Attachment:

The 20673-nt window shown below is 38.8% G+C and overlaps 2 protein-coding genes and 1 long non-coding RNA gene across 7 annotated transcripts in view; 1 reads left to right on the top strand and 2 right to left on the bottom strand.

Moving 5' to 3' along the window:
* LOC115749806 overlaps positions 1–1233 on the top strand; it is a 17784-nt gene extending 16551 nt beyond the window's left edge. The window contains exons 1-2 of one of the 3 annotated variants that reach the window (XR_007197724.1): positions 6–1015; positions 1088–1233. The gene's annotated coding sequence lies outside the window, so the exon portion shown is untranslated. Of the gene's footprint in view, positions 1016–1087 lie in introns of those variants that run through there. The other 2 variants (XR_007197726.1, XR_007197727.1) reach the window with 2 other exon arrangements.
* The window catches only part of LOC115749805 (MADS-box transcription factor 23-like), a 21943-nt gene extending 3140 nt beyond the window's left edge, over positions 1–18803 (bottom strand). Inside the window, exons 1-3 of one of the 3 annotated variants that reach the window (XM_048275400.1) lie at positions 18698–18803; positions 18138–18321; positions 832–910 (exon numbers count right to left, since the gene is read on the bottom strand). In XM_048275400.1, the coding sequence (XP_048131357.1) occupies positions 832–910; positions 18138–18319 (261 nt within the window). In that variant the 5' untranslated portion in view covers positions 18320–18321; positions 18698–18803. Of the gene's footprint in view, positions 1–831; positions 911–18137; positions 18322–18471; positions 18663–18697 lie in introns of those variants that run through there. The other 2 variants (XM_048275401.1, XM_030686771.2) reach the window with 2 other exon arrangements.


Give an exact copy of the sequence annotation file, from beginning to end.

The 20673-nt window shown below is 38.8% G+C and overlaps 2 protein-coding genes and 1 long non-coding RNA gene across 7 annotated transcripts in view; 1 reads left to right on the top strand and 2 right to left on the bottom strand.

Moving 5' to 3' along the window:
* LOC115749806 overlaps positions 1–1233 on the top strand; it is a 17784-nt gene extending 16551 nt beyond the window's left edge. The window contains exons 1-2 of one of the 3 annotated variants that reach the window (XR_007197724.1): positions 6–1015; positions 1088–1233. The gene's annotated coding sequence lies outside the window, so the exon portion shown is untranslated. Of the gene's footprint in view, positions 1016–1087 lie in introns of those variants that run through there. The other 2 variants (XR_007197726.1, XR_007197727.1) reach the window with 2 other exon arrangements.
* The window catches only part of LOC115749805 (MADS-box transcription factor 23-like), a 21943-nt gene extending 3140 nt beyond the window's left edge, over positions 1–18803 (bottom strand). Inside the window, exons 1-3 of one of the 3 annotated variants that reach the window (XM_048275400.1) lie at positions 18698–18803; positions 18138–18321; positions 832–910 (exon numbers count right to left, since the gene is read on the bottom strand). In XM_048275400.1, the coding sequence (XP_048131357.1) occupies positions 832–910; positions 18138–18319 (261 nt within the window). In that variant the 5' untranslated portion in view covers positions 18320–18321; positions 18698–18803. Of the gene's footprint in view, positions 1–831; positions 911–18137; positions 18322–18471; positions 18663–18697 lie in introns of those variants that run through there. The other 2 variants (XM_048275401.1, XM_030686771.2) reach the window with 2 other exon arrangements.